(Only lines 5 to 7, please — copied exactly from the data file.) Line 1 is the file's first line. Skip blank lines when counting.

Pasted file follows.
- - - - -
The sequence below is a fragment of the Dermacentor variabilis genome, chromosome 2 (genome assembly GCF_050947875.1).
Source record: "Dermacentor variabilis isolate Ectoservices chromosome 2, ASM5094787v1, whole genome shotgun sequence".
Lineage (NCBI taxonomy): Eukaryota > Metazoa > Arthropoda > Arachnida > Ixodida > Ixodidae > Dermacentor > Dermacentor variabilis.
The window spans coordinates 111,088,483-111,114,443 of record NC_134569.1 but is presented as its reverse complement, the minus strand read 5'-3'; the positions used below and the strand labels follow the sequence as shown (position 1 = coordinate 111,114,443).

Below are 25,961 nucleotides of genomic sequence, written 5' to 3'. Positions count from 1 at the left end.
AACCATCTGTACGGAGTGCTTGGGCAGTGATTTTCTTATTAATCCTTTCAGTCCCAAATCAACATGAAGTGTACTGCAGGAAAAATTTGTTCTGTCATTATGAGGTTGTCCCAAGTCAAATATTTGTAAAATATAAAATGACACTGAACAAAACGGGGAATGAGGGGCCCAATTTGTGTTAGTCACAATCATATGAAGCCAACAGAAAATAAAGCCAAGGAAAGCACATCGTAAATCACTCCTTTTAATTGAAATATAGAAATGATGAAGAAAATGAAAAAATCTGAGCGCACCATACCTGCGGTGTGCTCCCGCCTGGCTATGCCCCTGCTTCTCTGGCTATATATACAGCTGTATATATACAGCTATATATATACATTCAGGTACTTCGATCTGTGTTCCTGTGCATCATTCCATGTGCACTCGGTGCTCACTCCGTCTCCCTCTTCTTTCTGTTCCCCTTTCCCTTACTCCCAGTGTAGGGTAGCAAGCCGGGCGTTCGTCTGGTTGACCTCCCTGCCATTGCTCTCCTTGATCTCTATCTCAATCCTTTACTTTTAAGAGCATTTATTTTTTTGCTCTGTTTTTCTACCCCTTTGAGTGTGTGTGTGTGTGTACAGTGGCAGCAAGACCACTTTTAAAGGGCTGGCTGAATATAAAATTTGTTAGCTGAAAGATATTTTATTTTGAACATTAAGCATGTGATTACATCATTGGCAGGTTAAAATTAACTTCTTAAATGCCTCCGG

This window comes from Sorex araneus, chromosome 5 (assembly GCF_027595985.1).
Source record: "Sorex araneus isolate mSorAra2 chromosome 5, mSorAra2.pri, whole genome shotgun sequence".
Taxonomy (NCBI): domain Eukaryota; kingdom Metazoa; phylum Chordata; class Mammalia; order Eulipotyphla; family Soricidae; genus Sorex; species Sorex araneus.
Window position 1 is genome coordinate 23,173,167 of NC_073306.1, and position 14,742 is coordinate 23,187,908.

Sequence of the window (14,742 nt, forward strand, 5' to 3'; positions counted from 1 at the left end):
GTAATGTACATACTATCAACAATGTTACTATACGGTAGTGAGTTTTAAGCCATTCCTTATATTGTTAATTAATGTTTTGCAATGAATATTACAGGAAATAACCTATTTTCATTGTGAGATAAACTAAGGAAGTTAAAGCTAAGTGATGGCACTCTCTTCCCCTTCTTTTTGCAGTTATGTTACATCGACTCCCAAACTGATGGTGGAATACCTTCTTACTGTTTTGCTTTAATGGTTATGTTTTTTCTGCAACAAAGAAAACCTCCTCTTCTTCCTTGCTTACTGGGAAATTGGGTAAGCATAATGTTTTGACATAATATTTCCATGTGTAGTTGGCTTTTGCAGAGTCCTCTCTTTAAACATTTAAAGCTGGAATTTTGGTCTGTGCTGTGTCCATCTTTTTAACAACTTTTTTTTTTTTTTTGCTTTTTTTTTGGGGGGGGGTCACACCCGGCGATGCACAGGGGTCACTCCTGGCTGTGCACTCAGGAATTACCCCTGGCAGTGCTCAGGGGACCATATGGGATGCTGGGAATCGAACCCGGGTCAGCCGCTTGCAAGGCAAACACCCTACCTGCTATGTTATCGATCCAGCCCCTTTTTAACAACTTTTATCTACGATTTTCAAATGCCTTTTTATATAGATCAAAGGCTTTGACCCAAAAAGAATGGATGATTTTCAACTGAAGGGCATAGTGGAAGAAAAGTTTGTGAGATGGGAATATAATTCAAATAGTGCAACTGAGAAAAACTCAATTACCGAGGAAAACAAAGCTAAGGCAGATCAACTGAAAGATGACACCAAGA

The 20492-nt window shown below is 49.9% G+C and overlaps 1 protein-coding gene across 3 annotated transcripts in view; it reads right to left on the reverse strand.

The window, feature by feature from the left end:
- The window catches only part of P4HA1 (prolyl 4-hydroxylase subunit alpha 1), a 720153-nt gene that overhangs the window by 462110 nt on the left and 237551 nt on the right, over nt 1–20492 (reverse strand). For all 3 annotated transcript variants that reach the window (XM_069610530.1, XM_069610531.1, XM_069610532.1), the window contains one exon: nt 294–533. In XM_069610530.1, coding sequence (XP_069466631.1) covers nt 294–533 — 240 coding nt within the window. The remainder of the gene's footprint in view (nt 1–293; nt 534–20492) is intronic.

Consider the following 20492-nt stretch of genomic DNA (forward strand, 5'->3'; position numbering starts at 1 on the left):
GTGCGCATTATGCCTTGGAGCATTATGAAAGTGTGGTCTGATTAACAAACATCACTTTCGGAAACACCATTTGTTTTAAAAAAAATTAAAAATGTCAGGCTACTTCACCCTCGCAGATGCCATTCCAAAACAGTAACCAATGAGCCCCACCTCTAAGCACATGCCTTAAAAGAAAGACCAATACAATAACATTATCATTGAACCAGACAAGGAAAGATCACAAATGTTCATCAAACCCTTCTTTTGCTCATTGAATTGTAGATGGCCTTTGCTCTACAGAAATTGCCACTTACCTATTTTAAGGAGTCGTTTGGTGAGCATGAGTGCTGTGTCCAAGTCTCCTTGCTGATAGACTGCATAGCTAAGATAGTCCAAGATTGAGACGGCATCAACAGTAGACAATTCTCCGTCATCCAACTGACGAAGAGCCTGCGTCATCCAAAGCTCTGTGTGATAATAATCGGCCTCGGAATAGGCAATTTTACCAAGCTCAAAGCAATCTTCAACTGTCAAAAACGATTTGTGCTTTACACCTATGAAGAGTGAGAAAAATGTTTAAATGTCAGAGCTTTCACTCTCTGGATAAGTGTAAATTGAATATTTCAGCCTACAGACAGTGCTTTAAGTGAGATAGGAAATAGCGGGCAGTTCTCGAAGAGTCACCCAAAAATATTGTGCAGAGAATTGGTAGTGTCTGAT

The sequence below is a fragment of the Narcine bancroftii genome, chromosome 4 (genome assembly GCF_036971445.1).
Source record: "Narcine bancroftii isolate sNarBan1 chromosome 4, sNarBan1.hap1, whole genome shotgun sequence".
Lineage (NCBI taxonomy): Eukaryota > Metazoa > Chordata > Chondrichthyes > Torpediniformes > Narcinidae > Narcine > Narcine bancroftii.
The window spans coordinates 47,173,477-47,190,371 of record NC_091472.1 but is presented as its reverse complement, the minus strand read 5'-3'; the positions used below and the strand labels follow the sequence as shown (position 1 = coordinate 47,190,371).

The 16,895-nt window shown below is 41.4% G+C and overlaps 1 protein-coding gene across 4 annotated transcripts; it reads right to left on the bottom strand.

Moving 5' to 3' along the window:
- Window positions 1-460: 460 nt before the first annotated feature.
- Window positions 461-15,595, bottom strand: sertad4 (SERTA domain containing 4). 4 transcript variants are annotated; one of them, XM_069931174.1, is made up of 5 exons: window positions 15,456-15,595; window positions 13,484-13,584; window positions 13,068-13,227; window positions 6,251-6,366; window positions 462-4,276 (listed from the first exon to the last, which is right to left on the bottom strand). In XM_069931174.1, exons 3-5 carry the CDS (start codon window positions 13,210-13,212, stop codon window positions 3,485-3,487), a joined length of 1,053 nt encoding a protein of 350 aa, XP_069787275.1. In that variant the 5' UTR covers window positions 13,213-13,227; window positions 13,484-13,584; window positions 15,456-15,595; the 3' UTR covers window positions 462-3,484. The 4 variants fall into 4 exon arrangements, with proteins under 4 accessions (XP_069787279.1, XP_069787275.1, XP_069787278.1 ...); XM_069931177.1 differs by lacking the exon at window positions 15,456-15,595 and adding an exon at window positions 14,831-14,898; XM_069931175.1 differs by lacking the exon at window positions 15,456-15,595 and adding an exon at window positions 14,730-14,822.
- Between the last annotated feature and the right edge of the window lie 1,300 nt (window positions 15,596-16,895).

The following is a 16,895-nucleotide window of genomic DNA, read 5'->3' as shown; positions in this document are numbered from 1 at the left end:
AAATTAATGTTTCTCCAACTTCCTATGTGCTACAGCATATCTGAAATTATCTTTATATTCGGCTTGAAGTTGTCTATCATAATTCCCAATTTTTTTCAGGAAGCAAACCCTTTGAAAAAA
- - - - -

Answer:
Below are 25,961 nucleotides of genomic sequence, written 5' to 3'. Positions count from 1 at the left end.
AACCATCTGTACGGAGTGCTTGGGCAGTGATTTTCTTATTAATCCTTTCAGTCCCAAATCAACATGAAGTGTACTGCAGGAAAAATTTGTTCTGTCATTATGAGGTTGTCCCAAGTCAAATATTTGTAAAATATAAAATGACACTGAACAAAACGGGGAATGAGGGGCCCAATTTGTGTTAGTCACAATCATATGAAGCCAACAGAAAATAAAGCCAAGGAAAGCACATCGTAAATCACTCCTTTTAATTGAAATATAGAAATGATGAAGAAAATGAAAAAATCTGAGCGCACCATACCTGCGGTGTGCTCCCGCCTGGCTATGCCCCTGCTTCTCTGGCTATATATACAGCTGTATATATACAGCTATATATATACATTCAGGTACTTCGATCTGTGTTCCTGTGCATCATTCCATGTGCACTCGGTGCTCACTCCGTCTCCCTCTTCTTTCTGTTCCCCTTTCCCTTACTCCCAGTGTAGGGTAGCAAGCCGGGCGTTCGTCTGGTTGACCTCCCTGCCATTGCTCTCCTTGATCTCTATCTCAATCCTTTACTTTTAAGAGCATTTATTTTTTTGCTCTGTTTTTCTACCCCTTTGAGTGTGTGTGTGTGTGTACAGTGGCAGCAAGACCACTTTTAAAGGGCTGGCTGAATATAAAATTTGTTAGCTGAAAGATATTTTATTTTGAACATTAAGCATGTGATTACATCATTGGCAGGTTAAAATTAACTTCTTAAATGCCTCCGG

This window comes from Sorex araneus, chromosome 5 (assembly GCF_027595985.1).